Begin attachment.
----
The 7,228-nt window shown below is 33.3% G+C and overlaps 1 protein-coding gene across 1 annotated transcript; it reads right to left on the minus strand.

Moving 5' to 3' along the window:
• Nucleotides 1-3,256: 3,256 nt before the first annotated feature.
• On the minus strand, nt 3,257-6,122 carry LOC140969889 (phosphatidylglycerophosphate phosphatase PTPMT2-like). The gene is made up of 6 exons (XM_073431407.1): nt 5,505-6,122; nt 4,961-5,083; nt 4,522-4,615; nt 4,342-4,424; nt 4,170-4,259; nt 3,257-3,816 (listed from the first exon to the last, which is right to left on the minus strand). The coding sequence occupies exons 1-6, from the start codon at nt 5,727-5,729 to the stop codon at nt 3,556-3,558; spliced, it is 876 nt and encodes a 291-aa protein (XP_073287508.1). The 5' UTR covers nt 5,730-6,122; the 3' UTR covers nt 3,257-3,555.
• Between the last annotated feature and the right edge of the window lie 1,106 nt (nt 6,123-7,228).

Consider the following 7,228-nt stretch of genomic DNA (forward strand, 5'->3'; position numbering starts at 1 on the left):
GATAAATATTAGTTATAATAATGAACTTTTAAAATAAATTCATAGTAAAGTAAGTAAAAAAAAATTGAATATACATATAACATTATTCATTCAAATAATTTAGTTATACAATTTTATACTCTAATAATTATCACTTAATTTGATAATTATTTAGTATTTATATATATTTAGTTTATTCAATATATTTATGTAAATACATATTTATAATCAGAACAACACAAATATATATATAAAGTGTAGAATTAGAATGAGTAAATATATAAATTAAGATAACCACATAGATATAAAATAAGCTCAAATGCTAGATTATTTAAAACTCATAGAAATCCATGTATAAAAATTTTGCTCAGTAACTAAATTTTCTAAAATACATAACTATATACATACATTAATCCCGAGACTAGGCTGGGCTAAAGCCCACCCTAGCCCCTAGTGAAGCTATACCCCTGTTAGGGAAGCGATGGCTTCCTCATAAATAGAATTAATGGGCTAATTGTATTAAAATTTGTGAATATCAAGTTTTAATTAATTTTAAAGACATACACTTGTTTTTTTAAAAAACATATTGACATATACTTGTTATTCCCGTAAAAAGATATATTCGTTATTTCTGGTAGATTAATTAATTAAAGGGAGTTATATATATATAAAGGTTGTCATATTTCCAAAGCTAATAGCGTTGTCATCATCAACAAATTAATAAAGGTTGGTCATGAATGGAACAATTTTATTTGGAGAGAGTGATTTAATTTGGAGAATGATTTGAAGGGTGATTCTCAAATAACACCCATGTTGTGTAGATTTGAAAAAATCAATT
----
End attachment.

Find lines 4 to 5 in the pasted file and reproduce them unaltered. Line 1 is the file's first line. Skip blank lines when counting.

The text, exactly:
• On the minus strand, nt 3,257-6,122 carry LOC140969889 (phosphatidylglycerophosphate phosphatase PTPMT2-like). The gene is made up of 6 exons (XM_073431407.1): nt 5,505-6,122; nt 4,961-5,083; nt 4,522-4,615; nt 4,342-4,424; nt 4,170-4,259; nt 3,257-3,816 (listed from the first exon to the last, which is right to left on the minus strand). The coding sequence occupies exons 1-6, from the start codon at nt 5,727-5,729 to the stop codon at nt 3,556-3,558; spliced, it is 876 nt and encodes a 291-aa protein (XP_073287508.1). The 5' UTR covers nt 5,730-6,122; the 3' UTR covers nt 3,257-3,555.
• Between the last annotated feature and the right edge of the window lie 1,106 nt (nt 6,123-7,228).